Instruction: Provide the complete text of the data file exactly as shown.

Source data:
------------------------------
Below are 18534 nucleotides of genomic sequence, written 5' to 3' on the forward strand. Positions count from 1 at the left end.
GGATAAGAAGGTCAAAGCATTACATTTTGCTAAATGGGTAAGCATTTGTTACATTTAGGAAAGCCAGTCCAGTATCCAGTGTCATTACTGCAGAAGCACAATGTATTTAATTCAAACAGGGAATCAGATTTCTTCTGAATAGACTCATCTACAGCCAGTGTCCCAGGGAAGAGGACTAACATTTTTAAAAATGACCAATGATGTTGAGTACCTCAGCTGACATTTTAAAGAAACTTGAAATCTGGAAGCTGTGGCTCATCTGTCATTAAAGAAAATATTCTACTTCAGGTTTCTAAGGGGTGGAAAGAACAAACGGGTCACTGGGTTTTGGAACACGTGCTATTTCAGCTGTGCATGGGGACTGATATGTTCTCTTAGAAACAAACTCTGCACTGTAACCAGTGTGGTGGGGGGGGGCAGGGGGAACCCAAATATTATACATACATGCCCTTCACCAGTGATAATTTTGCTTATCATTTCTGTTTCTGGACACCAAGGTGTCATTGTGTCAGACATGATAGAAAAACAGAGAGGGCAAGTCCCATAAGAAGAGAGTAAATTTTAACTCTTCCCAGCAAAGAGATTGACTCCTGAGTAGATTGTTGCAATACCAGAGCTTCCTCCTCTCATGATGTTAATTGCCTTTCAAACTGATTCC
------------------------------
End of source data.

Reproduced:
Below are 18534 nucleotides of genomic sequence, written 5' to 3' on the forward strand. Positions count from 1 at the left end.
GGATAAGAAGGTCAAAGCATTACATTTTGCTAAATGGGTAAGCATTTGTTACATTTAGGAAAGCCAGTCCAGTATCCAGTGTCATTACTGCAGAAGCACAATGTATTTAATTCAAACAGGGAATCAGATTTCTTCTGAATAGACTCATCTACAGCCAGTGTCCCAGGGAAGAGGACTAACATTTTTAAAAATGACCAATGATGTTGAGTACCTCAGCTGACATTTTAAAGAAACTTGAAATCTGGAAGCTGTGGCTCATCTGTCATTAAAGAAAATATTCTACTTCAGGTTTCTAAGGGGTGGAAAGAACAAACGGGTCACTGGGTTTTGGAACACGTGCTATTTCAGCTGTGCATGGGGACTGATATGTTCTCTTAGAAACAAACTCTGCACTGTAACCAGTGTGGTGGGGGGGGGCAGGGGGAACCCAAATATTATACATACATGCCCTTCACCAGTGATAATTTTGCTTATCATTTCTGTTTCTGGACACCAAGGTGTCATTGTGTCAGACATGATAGAAAAACAGAGAGGGCAAGTCCCATAAGAAGAGAGTAAATTTTAACTCTTCCCAGCAAAGAGATTGACTCCTGAGTAGATTGTTGCAATACCAGAGCTTCCTCCTCTCATGATGTTAATTGCCTTTCAAACTGATTCC